1. Book Review: How a once shy girl became Tamil Nadu’s ‘Amma’

Book Review: How a once shy girl became Tamil Nadu’s ‘Amma’

Jayalalithaa captured the imagination of the voter consistently for 33 long years, helping to make the AIADMK the most successful political outfit in Tamil Nadu.

By: | Published: June 4, 2017 12:11 PM
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Jayalalithaa captured the imagination of the voter consistently for 33 long years, helping to make the AIADMK the most successful political outfit in Tamil Nadu. Her story, however, began decades earlier — by the time she was five she began to be cast as a child artiste on stage. She loved photography — and P.G. Woodhouse. “A very Chennai girl.” A young woman who wanted to become a lawyer ended up entering the film industry when she was just 16 years old. Tamil Nadu, which she made her home in the 1950s, embraced her warmly.The authors are clear that she was a born star. (“I am a spontaneous, natural actress.”) Jayalalithaa “was the first heroine to appear in short-sleeved dresses, skirts, gowns and woollen suits” in Tamil cinema. In 1966, she was the highest-paid female lead in Tamil movies, a position she held till 1980. She had 117 box office hits in three languages. And when no one was looking, she also wrote a couple of short stories and two novels.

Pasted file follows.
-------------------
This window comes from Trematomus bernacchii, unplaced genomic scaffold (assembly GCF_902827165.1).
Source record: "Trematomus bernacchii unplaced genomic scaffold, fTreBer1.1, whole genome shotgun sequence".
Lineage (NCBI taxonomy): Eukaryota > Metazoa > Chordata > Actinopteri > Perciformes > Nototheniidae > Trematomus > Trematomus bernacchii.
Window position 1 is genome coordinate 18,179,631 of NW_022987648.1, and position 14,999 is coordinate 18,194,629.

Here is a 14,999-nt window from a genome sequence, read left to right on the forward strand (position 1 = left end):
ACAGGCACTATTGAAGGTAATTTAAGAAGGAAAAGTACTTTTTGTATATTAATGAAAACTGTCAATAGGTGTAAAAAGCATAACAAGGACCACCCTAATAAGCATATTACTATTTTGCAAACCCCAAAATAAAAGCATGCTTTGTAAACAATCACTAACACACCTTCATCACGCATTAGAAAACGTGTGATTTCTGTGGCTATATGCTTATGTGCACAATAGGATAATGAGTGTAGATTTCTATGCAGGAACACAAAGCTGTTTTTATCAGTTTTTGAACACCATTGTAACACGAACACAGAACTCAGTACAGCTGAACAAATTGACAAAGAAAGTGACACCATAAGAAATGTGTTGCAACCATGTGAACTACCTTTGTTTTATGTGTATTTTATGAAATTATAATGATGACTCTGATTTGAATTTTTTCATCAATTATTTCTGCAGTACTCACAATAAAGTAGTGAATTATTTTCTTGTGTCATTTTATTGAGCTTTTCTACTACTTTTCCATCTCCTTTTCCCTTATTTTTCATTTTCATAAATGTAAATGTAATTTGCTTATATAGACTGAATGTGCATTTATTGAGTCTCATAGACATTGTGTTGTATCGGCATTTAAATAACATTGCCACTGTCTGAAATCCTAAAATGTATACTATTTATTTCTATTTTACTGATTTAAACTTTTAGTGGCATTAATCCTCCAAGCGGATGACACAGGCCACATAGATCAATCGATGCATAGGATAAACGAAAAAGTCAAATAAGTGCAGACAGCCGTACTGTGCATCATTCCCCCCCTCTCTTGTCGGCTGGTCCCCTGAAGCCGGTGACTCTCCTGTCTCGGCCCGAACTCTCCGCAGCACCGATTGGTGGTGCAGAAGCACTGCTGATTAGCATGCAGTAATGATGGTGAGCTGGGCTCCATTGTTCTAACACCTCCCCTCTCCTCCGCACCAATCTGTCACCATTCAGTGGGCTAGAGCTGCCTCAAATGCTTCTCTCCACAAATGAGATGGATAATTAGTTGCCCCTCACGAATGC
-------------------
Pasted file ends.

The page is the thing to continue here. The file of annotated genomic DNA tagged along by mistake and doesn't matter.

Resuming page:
Much before MGR became her mentor, Jayalalithaa’s closest friend-cum-guide was her mother Sandhya. When she died, Jayalalithaa knew nothing about running a house, operating a bank account, writing a cheque, paying income tax, not even how many servants were there in the house or their salaries. “Everyone took advantage of me, so I had to learn everything the hard way.”Once politics attracted her, there was no looking back.

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This part of her life story is relatively well known. Her foray into Dravidian politics despite her Brahmin roots, her closeness to MGR who founded the AIADMK after breaking from the DMK, her tenure as Rajya Sabha member, her first election campaign, how she took on MGR’s widow after he died, how she was viciously attacked in the Tamil Nadu assembly, and how she, in the end, proved that she alone deserved MGR’s political legacy. The poor identified with her. For them, she was their Mother, the Amma. The grief on the streets of Tamil Nadu was genuine when she passed away.

Allegations have constantly dogged Jayalalithaa the actor and politician. Often they hide the contributions she made to Tamil Nadu’s rise as one of India’s best-performing states. The AIADMK’s welfare politics played a role in empowering the poor. Jayalalithaa (and earlier MGR) provided bicycles to rural girls students to go to school, and laptops and scholarships. No wonder Tamil Nadu has more girl students in engineering, medical and professional colleges and technical schools than any other state.

Tamil Nadu also has most working women in India. Jayalalithaa was the first to introduce police stations operated by women. Tamil Nadu is the second-largest state economy and the second-most industrialised state after Maharashtra. In her final years, Jayalalithaa provided low-cost mineral water, food and vegetable stores. Her Amma Canteens were an instant hit.

Jayalalithaa was a tall leader, one who could be friends with Narendra Modi but would never bow to him. After all she had her own dreams. As she once said, “I never thought I will become the Chief Minister of Tamil Nadu. If I am offered a higher post, I will accept that.”

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